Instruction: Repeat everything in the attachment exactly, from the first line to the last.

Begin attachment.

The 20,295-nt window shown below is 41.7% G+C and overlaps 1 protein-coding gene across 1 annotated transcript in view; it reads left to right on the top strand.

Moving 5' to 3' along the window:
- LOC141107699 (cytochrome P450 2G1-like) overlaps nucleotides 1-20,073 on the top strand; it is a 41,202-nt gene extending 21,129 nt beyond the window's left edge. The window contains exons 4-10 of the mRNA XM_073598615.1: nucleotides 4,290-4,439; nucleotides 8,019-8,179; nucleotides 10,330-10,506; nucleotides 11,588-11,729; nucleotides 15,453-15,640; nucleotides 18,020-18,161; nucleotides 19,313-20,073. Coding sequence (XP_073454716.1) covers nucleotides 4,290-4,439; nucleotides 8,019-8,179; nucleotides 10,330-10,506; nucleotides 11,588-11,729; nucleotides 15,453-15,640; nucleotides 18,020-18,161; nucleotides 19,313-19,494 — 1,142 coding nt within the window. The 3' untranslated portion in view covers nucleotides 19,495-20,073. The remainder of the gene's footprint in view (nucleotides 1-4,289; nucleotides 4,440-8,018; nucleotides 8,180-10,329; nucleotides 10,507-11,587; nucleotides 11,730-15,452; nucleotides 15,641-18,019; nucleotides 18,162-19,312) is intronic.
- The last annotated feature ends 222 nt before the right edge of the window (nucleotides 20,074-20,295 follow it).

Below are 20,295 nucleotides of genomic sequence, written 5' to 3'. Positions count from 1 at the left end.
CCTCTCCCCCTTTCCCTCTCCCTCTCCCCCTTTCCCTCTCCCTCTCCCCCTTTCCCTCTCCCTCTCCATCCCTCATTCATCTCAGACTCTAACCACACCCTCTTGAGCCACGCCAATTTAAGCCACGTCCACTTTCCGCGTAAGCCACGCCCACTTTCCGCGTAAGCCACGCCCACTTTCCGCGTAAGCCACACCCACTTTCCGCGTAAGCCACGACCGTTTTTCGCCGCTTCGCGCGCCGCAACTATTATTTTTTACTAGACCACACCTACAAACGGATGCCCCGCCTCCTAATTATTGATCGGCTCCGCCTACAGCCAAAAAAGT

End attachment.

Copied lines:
The 20,295-nt window shown below is 41.7% G+C and overlaps 1 protein-coding gene across 1 annotated transcript in view; it reads left to right on the top strand.

Moving 5' to 3' along the window:
- LOC141107699 (cytochrome P450 2G1-like) overlaps nucleotides 1-20,073 on the top strand; it is a 41,202-nt gene extending 21,129 nt beyond the window's left edge. The window contains exons 4-10 of the mRNA XM_073598615.1: nucleotides 4,290-4,439; nucleotides 8,019-8,179; nucleotides 10,330-10,506; nucleotides 11,588-11,729; nucleotides 15,453-15,640; nucleotides 18,020-18,161; nucleotides 19,313-20,073. Coding sequence (XP_073454716.1) covers nucleotides 4,290-4,439; nucleotides 8,019-8,179; nucleotides 10,330-10,506; nucleotides 11,588-11,729; nucleotides 15,453-15,640; nucleotides 18,020-18,161; nucleotides 19,313-19,494 — 1,142 coding nt within the window. The 3' untranslated portion in view covers nucleotides 19,495-20,073. The remainder of the gene's footprint in view (nucleotides 1-4,289; nucleotides 4,440-8,018; nucleotides 8,180-10,329; nucleotides 10,507-11,587; nucleotides 11,730-15,452; nucleotides 15,641-18,019; nucleotides 18,162-19,312) is intronic.
- The last annotated feature ends 222 nt before the right edge of the window (nucleotides 20,074-20,295 follow it).

Below are 20,295 nucleotides of genomic sequence, written 5' to 3'. Positions count from 1 at the left end.
CCTCTCCCCCTTTCCCTCTCCCTCTCCCCCTTTCCCTCTCCCTCTCCCCCTTTCCCTCTCCCTCTCCATCCCTCATTCATCTCAGACTCTAACCACACCCTCTTGAGCCACGCCAATTTAAGCCACGTCCACTTTCCGCGTAAGCCACGCCCACTTTCCGCGTAAGCCACGCCCACTTTCCGCGTAAGCCACACCCACTTTCCGCGTAAGCCACGACCGTTTTTCGCCGCTTCGCGCGCCGCAACTATTATTTTTTACTAGACCACACCTACAAACGGATGCCCCGCCTCCTAATTATTGATCGGCTCCGCCTACAGCCAAAAAAGT